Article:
Nintendo Wii controlled Cannon??

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Well-Known Member
Hi all,

I've tried searching under a number of different words in 'The Arsenal' and couldn't come across anything so...... a while back I saw on the Gadget Show (UK hunters) the presenters controlling a Robotwars style machine with two nintendo Wii controllers which has popped into my head whilst having lunch and got me thinking. If you can use a Wii remote to control a radio controlled vehicle (See attached youtube link at the bottom), could you use the accelerometers to control the cannon?

I know there are a few people on youtube have designed some cannons which use a wireless remote, or one that is wired up but I think this might be a cool method to have the cannon actually linked to the head movement giving it a much wider range of movement.

Just throwing this out there to see if anyone has investigated the possiblity, and discovered it will/does/doesn't work, before I dive head long into the a world of motion tracking, electronics and computer programs that I know nothing about (and to give myself something different to work on when I get frustrated with my sculpt!!)



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pill baxton

New Member
I would be interested in seeing this get made, Im definetly gonna be following this thread. Just one more reason Im in love with my Wii :rolleyes:


New Member
The Wii nunchuck board is very easy to interface to a microcontroller over its I2C bus. I wrote my original controller code over three years ago and it works like a charm. The trick is getting all the movements of the cannon just right and getting the sound to sync up so there is a bit of work there to get it all dialed in. A P1 cannon mechanism is a complex little beast- my setup uses three microcontrollers (two for the three servos and one for the sound effects.)

Using the Wii nunchuck board doesn't give you true head tracking but it's good enough once you learn how to use it and it's relatively inexpensive. True head tracking would be pretty expensive and tricky to implement. Probably the least expensive method would be to use a digital compass (magnetometer) with tilt compensation but a board like that alone costs about $150. Contrary to popular belief a compass or gyroscope alone won't work. The problem with gyros is that you need two of them, preferably with an accelerometer to account for drift as well as front/rear tilt (pitch). One gyro really won't work well because it will respond to whole body rotation as well as just head rotation, so you would need one IMU (inertial measurement unit) at the head and another at the cannon base and then you have to write some code to differentiate between the two. Gyros really only sense change in angular velocity so its output only changes with respect to movement and it will reset itself once you stop rotating your body- the cannon will quickly become out of sync with your movements. That's why to really do it right you need a multiple DOF IMU and you need two of them (along with some complex code/algorithm) for true head tracking. Most of the systems I've seen that people post online as a head tracking system for R/C or video control have very poor yaw control and this is why. And they don'tt even have to deal with the body rotation issue as they can sit in a chair- not an option for costuming.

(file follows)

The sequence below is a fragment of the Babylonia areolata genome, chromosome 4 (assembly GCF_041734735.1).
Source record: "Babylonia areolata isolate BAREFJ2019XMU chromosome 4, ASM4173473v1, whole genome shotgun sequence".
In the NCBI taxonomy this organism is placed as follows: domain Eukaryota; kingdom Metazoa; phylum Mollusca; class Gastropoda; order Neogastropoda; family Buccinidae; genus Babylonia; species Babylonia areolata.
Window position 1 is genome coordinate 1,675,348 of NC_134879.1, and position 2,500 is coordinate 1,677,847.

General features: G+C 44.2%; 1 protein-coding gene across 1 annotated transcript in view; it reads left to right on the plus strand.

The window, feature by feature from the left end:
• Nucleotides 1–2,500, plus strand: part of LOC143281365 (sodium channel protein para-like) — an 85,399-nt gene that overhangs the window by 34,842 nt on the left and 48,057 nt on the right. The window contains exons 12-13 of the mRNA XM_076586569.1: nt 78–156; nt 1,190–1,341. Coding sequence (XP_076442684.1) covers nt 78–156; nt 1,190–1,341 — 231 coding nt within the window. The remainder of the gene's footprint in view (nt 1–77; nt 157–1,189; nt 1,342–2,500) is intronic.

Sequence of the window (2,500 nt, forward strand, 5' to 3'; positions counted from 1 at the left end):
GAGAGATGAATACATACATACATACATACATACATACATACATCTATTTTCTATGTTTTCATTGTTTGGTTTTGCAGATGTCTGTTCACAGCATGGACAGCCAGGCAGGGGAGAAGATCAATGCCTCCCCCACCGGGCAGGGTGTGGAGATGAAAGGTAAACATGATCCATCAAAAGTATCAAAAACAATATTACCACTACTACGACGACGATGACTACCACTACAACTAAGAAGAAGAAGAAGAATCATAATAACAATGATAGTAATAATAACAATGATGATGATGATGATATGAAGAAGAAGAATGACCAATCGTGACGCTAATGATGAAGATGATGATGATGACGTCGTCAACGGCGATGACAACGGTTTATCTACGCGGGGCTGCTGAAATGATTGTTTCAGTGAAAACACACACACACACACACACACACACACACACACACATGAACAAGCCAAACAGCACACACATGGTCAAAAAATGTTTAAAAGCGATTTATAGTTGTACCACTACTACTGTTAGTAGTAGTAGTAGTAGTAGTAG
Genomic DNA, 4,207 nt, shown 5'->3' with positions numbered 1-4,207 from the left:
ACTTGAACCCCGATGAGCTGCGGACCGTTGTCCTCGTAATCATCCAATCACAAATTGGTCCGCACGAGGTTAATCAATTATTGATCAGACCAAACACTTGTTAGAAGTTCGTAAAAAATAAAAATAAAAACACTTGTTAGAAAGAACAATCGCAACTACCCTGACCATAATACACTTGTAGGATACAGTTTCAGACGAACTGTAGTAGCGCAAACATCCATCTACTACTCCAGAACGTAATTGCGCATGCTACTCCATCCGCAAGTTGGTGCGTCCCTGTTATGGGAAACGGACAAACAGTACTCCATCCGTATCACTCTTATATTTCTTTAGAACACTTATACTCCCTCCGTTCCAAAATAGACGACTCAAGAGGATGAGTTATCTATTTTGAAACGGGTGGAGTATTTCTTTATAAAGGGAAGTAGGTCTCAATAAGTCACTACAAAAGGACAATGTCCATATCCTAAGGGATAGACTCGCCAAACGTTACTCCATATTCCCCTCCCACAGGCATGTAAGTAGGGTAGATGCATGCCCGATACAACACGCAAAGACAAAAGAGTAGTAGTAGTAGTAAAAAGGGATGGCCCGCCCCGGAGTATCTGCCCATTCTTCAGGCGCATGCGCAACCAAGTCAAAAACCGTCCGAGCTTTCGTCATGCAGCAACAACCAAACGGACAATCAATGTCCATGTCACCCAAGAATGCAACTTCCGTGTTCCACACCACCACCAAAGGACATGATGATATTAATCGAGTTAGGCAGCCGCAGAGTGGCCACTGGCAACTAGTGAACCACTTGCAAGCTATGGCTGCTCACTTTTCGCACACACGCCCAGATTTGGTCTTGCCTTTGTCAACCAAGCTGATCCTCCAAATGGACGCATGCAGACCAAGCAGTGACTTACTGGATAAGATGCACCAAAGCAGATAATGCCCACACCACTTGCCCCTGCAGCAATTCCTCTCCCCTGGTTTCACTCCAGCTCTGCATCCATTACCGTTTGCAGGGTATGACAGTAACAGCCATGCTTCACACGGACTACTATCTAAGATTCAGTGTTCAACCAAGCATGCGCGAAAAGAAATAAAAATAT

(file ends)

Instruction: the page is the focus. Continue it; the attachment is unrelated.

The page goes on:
There are IMUs available now that have on board processing and are programmed to account for drift so some of the hard work is done for you but you would still have to factor in the difference output of two of them and then generate your necessary servo movement values from that. It can be done but it's pretty darn expensive.

What I did was to basically fake it by strictly using the accelerometer inputs- when looking sideways you just need to tilt your head to the side like a bird for yaw (rotation) control. The accelerometer reads the tilt and moves everything accordingly- the pitch function is normal. The buttons control the arming and firing of the cannon.

For those people that would like to learn how to connect a $20 Wii nunchuck to a $20 arduino microcontroller I wrote up a little tutorial here for some of the Iron Man guys to use for their War Machine cannons:

That tutorial could very easily be adapted for an AVP Pred cannon or a basic Pred cannon that only needs up/down and rotation (with or without sound effects) but it absolutely will not work for a P1 cannon- that's a whole different complex creature that people will see as soon as I get my hands on a P1 backpack from you know who. :)


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New Member
Hi man i have made a cannon of a wii remot nunchuck and mine works perfectly and been to comicons and shows and still works well .if need any info or help in happy to lend a hand
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